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Periareolar Incision

Breast Augmentation with a Periareolar Incision





John Q. Cook, M.D.

Chicago 312-751-2112
Winnetka 847-446-7562

Breast Augmentation with a Periareolar Incision

periaerolar incision | breast augmentation | John Q. Cook, M.D.

The areola is the colored zone that surrounds the nipple.

In general, the areola, the colored zone that surrounds the nipple, is a privileged area for surgical incisions. It is extremely rare, but not impossible, for an incision placed carefully along the border of the areola to heal with a thick scar.

For this reason, you may want to consider the periareolar approach if you have an ancestry that makes it more likely you will form thicker scars (e.g., African, Asian, Southern Mediterranean). This is especially true if you or someone in your family has ever developed a thick scar or a very dark scar.

Should Every Patient Get A Periareolar Incision?

Why not use this incision for everyone? As with everything else in breast surgery, there is no “one-size-fits-all” solution.

If you are planning to breastfeed there is some evidence that a periareolar incision may be more likely to interfere with lactation than an inframammary incision.
Even though the evidence about this is not definitive, it might make sense to avoid a periareolar incision if the ability to breastfeed is a priority for you.

Also, some areolae are not large enough to allow for the placement of an implant, at least through the standard incision, which runs along the lower edge of the areola, from the 3 o’clock to the 9 o’clock position. One possibility is to extend the scar onto the adjacent skin of the breast, but this may make the scar more noticeable. The other possibility is to encircle the entire areola with the incision and release the skin that surrounds the area, but this can have its disadvantages as well.

There are also differences in the character of the areolar border from one patient to another.
From the standpoint of periareolar incisions, it is best to have a well-defined areolar border, since this hides the scar nicely. If the areolar border is less distinct, which is the case in 20 to 25 percent of patients, the scar will be more conspicuous.

Some surgeons feel that when implants are placed through periareolar incisions there is a higher risk of capsular contracture — the formation of excess scar tissue around the implant — which can make the implant feel firm and distort the breast shape. There are some scientific studies that suggest this may be the case. It is generally accepted that subclinical infection may be part of what causes capsular contracture. The thought is that bacteria that live in the breast ducts might leak out through the nipple as the implant is inserted.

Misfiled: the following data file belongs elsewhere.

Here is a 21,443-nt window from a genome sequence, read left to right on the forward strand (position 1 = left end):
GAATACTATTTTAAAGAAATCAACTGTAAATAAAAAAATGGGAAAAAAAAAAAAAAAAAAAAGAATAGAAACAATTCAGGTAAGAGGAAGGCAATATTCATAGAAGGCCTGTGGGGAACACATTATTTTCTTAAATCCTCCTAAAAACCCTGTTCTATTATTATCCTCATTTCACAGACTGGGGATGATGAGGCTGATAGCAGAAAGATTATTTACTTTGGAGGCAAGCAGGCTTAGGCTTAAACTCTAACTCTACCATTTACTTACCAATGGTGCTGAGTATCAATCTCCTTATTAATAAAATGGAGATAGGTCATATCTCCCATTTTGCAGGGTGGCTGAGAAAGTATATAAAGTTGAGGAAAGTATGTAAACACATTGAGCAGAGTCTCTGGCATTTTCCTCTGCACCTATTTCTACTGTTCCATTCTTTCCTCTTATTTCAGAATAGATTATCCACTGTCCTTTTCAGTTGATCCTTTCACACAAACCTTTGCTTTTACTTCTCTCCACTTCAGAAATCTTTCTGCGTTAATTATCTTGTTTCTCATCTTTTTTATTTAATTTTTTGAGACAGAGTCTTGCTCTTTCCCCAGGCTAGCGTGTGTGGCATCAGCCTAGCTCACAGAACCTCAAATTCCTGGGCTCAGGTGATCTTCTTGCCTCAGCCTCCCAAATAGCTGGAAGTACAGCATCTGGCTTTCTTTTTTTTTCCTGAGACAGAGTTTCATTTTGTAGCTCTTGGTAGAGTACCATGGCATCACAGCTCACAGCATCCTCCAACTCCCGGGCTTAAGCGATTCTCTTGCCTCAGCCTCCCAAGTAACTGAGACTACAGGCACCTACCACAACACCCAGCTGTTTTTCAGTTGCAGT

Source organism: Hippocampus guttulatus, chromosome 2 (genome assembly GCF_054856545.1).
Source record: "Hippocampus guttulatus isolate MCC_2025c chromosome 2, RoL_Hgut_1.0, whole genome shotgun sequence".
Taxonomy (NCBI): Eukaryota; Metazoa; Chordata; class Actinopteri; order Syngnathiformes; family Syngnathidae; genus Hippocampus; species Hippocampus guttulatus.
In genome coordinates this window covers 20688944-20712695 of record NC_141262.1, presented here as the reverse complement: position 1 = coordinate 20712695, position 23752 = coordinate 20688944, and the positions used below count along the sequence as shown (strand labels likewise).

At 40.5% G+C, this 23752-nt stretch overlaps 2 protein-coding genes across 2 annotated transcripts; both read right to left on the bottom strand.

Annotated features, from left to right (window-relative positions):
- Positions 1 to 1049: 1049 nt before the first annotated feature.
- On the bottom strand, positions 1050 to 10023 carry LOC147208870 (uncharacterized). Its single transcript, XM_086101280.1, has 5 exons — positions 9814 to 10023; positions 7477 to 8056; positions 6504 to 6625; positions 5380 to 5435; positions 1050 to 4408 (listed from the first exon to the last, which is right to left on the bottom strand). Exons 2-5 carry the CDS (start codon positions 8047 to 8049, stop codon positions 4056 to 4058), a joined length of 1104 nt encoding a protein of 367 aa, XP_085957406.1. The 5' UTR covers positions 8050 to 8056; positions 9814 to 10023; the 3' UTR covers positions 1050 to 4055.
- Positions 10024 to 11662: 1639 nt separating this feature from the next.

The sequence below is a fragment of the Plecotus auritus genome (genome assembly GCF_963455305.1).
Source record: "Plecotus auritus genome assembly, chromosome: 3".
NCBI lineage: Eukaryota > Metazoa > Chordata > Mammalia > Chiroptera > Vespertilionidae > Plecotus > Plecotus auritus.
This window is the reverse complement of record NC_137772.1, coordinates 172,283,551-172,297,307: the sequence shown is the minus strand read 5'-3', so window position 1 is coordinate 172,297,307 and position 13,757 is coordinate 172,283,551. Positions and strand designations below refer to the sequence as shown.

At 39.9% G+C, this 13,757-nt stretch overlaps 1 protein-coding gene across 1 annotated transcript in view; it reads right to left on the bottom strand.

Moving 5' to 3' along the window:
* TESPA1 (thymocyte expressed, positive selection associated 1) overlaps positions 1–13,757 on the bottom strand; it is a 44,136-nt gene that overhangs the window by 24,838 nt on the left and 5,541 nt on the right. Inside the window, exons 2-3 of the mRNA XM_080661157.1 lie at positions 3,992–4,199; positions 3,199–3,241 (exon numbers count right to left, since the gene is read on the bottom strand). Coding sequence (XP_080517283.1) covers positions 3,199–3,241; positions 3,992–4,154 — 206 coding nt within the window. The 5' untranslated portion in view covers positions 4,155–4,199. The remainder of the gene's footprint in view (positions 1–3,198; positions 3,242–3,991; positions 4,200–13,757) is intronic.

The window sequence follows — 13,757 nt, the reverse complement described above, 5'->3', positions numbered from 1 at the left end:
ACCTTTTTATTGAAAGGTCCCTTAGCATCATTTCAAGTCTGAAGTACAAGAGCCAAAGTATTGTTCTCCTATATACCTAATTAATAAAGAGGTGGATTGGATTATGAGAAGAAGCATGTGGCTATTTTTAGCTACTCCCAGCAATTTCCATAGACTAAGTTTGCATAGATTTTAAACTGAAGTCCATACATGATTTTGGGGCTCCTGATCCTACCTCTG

Also, with some techniques, the surgeon cuts directly through the breast tissue to reach the plane of implant insertion, which would certainly cut across some of the breast ducts and release bacteria. I will discuss below the particular technique that I use for periareolar augmentation and how it is potentially less disruptive of the breast structure.

With Periareolar Augmentation, What Goes On Under The Skin Is Important

There is a significant variation from one surgeon to the next as to what goes on under the skin with periareolar breast augmentation surgery.
This is potentially quite important for you to consider, since there may be effects on the development of capsular contracture and the quality of mammograms.

By far the simplest approach is for the surgeon to cut straight down through the breast tissue once he or she has made the surgical incision.
This can potentially speed the operation, but there may be disadvantages. First of all, if the surgeon cuts through breast structure, the implant will be exposed to bacteria that live in the breast ducts. We know that there is a greater risk of capsular contracture when implants are exposed to such bacteria. A second disadvantage is that when breast structure is cut, there may be confusing changes on mammograms.

When I perform periareolar breast augmentation I take a different approach, which is a little more complex but which is also better for my patients.
Rather than cutting breast structure, I open up the natural plane that is under the skin and above the breast structure. I follow this curve down to the lower edge of the breast, then pass under the breast at that point. From that point in the operation, I proceed just like I would with an augmentation done via the inframammary approach. Can I prove that this extra work is worth it? Absolutely not, but it seems common sense to keep the breast structure intact and leave the ducts alone.

PROS: For someone who is concerned about how the incision will heal, especially if she or someone in her family has ever formed a thick scar, the periareolar approach is worth consideration. The periareolar incision is less likely to form a noticeable scar then the other two possibilities. The areolar border is also a more private zone than the bottom edge of the breast or the armpit.

CONS: Not all areolae are optimal for this approach. There are some concerns about possible interference with lactation and increased risk of capsular contracture. For many patients undergoing breast augmentation, a number of advanced techniques may need to be applied, and this may require an inframammary incision.